Good Reads: From Google’s secret lab, to Japan’s economy, to the end of alimony

This week's round-up of Good Reads includes Google's lab, a reporter's tale of kidnapping, Japan's plan for revitalization, an undercover meat inspector, and a challenge to alimony.

Eric Risberg/AP/File
Google cofounder Sergey Brin gestures after riding in a driverless car.

Google's secret lab

Google X, the search firm’s secretive research lab, is like Willy Wonka’s chocolate factory – a workshop that needs to be protected from critical eyes – or the technology equivalent of “taking moonshots.” So says Astro Teller, the lab’s director, in the May 22 cover story for Bloomberg Businessweek.

“The world is not limited by IQ. We are all limited by bravery and creativity,” Mr. Teller says. Getting around those limits is made a bit easier by the fact that Google had an R&D budget of $6.8 billion in 2012.

So far Google X has produced a driverless Lexus, capable of cruising unaided on Silicon Valley’s crowded 101 freeway. Another product: Internet-connected eyeglasses dubbed Google Glass. Future projects, Businessweek says, include an airborne turbine that sends electrical power down to a base station and a project to bring Internet access to undeveloped parts of the world. “We are serious ... about making the world a better place,” Teller says. 

On being kidnapped in Syria

NBC News chief foreign correspondent Richard Engel recounts the harrowing story of being kidnapped with five colleagues while covering the conflict in Syria between rebels and forces loyal to President Bashar al-Assad in April’s Vanity Fair.

Shortly after Mr. Engel and his crew crossed into Syria from Turkey, they were captured by 15 heavily armed men who loaded them into a container truck where they were bound, gagged, and blindfolded. Engel says his captors were from “the most ruthless and lethal of Assad’s militias, the shabiha.”

For the next five days, the NBC team was moved constantly, threatened with death, and subjected to psychological torture. On the fifth night, the vehicle in which they were being moved ran into a checkpoint set up by rebels from a Sunni religious group that had been searching for them. In the ensuing gun battle, the journalists escaped.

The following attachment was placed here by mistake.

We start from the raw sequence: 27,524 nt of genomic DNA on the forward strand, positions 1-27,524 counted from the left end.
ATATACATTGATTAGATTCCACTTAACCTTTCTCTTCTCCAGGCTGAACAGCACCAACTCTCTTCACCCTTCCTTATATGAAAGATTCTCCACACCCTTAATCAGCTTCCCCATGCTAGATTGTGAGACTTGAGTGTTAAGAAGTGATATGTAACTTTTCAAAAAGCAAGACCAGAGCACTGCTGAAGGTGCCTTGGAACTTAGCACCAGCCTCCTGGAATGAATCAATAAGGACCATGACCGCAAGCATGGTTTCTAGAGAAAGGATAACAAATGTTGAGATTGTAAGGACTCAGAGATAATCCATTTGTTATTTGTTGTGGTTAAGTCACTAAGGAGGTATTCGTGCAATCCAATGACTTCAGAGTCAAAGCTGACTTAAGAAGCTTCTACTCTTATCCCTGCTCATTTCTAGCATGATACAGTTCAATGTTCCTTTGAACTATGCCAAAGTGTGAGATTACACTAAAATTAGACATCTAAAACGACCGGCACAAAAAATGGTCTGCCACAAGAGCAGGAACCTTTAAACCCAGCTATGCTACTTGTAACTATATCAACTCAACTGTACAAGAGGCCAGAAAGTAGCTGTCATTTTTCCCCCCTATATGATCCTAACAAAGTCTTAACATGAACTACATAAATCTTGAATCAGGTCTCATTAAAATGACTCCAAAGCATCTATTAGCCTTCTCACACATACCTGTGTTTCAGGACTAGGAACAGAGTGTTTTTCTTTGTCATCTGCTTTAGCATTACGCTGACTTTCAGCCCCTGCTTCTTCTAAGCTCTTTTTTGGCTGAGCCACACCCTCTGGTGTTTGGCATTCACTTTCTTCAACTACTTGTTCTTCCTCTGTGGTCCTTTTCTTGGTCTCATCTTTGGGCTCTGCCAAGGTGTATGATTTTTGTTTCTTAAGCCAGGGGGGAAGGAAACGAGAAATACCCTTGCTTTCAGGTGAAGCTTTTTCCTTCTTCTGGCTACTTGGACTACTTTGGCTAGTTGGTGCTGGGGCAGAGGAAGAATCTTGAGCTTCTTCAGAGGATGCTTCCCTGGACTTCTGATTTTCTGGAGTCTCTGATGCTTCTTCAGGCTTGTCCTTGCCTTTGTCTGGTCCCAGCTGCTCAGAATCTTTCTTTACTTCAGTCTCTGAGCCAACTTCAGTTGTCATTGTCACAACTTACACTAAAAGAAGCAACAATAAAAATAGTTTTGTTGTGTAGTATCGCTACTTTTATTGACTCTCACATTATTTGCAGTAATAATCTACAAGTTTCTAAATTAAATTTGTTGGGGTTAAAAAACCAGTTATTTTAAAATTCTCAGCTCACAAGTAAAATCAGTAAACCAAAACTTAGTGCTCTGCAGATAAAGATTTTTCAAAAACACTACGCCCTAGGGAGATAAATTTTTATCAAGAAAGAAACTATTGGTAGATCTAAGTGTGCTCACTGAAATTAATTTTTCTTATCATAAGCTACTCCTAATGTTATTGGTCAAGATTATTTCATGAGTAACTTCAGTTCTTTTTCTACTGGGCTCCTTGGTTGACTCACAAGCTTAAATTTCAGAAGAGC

This riveting tale is a reminder of the risks foreign correspondents take. “Kidnapping is always a threat in this life,” Engel says. 

Revitalizing Japan’s economy

Japanese Prime Minister Shinzo Abe flies, Superman-like, above Tokyo’s skyline on the cover of the May 18-24 issue of The Economist as the magazine probes the action-packed first months of Mr. Abe’s return to an office he left in 2007.

Since being elected in December, Abe announced a three-pronged strategy to kick-start an economy that spent two decades in the doldrums. He rolled out plans for a simulative government spending program worth the equivalent of about $100 billion, installed a more aggressive head of the nation’s central bank, and announced he wanted to have Japan join the Trans-Pacific Partnership, a move that would require major changes to some of Japan’s most protected industries. The magazine applauds Abe’s activism, which appears aimed, in part, at confronting China’s rising influence. But it notes the danger that “he takes too hard a line, confusing national pride with a destructive and backward-looking nationalism.” 

Life as a federal meat inspector

Ted Conover, a professor from New York University, got himself hired as a federal meat inspector and reports on the grisly but illuminating experience in the May issue of Harper’s. It is an important piece of journalism, both for what it reveals about the meat industry and because it is an increasingly rare example of in-depth reporting that took years to arrange and months to conduct. Given the subject matter, it is probably best not to read this article before heading out to a summer barbecue.

Mr. Conover’s kind of immersion reporting is becoming increasingly difficult. The agribusiness industry is fighting undercover reporting and has convinced six states to pass so called ag-gag laws that prohibit unauthorized video recording or taking photographs inside a production facility. Conover, an avowed meat eater, seeks to offer a balanced report and ends the piece talking about his visit to a steak restaurant with a fellow meat plant inspector.  

Second wives take on alimony

The practice of paying permanent alimony is under attack across America, Time magazine reports, calling the trend “the biggest change to the way Americans divorce since the 1970’s” when no-fault marriage dissolution become common.

The fight appears to be between two groups of women. Most of the estimated 420,000 people receiving alimony are stay-at-home moms. The charge against alimony is being led by what Time calls “the Second Wives Club.” That term refers to women who usually work outside the home and are tired of seeing their spouse hand over a big chunk of his income to a first wife. Massachusetts has abolished lifetime alimony, and legislation is in the works in New Jersey, Connecticut, and Colorado, among other places. 

Critics of alimony say fewer marriages last forever and that women should plan accordingly. They also note that the cost of permanent alimony has gone up because people live longer. Supporters say abolishing alimony is, in effect, telling a couple that neither of them can stay at home and raise their child without risking dire economic circumstances.

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